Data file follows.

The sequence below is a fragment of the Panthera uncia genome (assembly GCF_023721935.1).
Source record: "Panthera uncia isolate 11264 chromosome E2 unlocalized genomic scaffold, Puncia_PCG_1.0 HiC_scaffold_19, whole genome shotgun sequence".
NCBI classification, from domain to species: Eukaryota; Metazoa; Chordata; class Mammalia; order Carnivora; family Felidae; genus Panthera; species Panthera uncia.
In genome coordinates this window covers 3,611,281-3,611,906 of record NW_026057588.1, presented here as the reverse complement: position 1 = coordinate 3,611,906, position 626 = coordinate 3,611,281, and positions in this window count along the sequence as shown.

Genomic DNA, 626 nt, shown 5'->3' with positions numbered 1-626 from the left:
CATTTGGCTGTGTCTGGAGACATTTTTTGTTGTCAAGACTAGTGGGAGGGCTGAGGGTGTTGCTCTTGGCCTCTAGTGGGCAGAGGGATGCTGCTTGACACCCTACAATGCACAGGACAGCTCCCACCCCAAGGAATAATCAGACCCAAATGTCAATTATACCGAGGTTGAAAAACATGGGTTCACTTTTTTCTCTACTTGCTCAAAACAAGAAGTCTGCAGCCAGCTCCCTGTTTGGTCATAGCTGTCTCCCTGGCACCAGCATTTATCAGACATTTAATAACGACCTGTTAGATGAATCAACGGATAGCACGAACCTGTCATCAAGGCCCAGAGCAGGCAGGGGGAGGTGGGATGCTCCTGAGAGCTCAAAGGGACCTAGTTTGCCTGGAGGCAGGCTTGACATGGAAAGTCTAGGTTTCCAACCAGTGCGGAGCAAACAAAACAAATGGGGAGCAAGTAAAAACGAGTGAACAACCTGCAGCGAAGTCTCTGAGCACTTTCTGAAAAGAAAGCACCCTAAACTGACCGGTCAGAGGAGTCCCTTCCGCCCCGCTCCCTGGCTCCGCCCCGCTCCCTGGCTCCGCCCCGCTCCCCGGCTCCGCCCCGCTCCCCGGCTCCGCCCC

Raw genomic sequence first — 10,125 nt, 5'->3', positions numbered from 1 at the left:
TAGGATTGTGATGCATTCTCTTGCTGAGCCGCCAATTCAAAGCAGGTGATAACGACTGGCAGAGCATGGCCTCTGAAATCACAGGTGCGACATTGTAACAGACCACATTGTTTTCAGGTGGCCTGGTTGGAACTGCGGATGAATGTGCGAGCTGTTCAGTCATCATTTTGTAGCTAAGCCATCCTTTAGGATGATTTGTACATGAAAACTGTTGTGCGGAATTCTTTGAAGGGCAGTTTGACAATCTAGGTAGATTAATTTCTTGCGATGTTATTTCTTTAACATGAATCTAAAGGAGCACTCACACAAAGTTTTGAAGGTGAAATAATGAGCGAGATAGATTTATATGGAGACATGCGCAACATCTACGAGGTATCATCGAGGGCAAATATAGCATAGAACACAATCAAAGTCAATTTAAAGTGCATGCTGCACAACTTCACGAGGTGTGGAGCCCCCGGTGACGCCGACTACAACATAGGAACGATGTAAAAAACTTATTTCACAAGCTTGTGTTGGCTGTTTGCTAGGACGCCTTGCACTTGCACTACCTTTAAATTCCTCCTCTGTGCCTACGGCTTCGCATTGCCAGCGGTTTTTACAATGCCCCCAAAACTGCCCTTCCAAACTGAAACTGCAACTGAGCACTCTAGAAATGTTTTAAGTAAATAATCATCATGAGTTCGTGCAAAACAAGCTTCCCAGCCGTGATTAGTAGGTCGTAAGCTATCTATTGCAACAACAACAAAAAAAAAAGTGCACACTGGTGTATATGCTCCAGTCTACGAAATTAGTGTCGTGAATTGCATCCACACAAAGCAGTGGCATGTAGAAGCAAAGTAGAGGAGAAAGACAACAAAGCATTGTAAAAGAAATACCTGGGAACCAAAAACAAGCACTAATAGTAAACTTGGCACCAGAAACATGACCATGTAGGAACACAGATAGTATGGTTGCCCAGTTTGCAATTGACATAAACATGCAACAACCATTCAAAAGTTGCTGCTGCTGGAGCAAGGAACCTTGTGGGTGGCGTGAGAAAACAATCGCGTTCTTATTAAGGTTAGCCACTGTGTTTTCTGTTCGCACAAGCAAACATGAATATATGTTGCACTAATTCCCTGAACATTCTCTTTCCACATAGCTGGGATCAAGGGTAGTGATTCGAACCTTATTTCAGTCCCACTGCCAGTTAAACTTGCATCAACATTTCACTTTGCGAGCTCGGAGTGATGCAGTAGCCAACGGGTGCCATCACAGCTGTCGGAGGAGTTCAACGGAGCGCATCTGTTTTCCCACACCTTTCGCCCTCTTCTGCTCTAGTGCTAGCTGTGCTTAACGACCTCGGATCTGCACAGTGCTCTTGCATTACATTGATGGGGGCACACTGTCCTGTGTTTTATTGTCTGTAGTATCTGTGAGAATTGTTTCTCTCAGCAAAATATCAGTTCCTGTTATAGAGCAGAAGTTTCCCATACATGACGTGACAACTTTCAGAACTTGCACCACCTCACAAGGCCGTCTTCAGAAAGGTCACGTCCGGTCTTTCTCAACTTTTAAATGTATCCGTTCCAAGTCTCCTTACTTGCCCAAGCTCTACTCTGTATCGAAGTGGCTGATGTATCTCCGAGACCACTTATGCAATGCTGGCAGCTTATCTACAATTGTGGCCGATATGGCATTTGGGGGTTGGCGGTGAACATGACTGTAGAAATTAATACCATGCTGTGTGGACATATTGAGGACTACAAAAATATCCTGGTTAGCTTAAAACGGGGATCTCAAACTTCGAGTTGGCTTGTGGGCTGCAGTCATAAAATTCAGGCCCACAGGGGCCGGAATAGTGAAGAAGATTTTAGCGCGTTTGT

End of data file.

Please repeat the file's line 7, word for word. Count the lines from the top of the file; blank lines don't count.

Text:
Raw genomic sequence first — 10,125 nt, 5'->3', positions numbered from 1 at the left: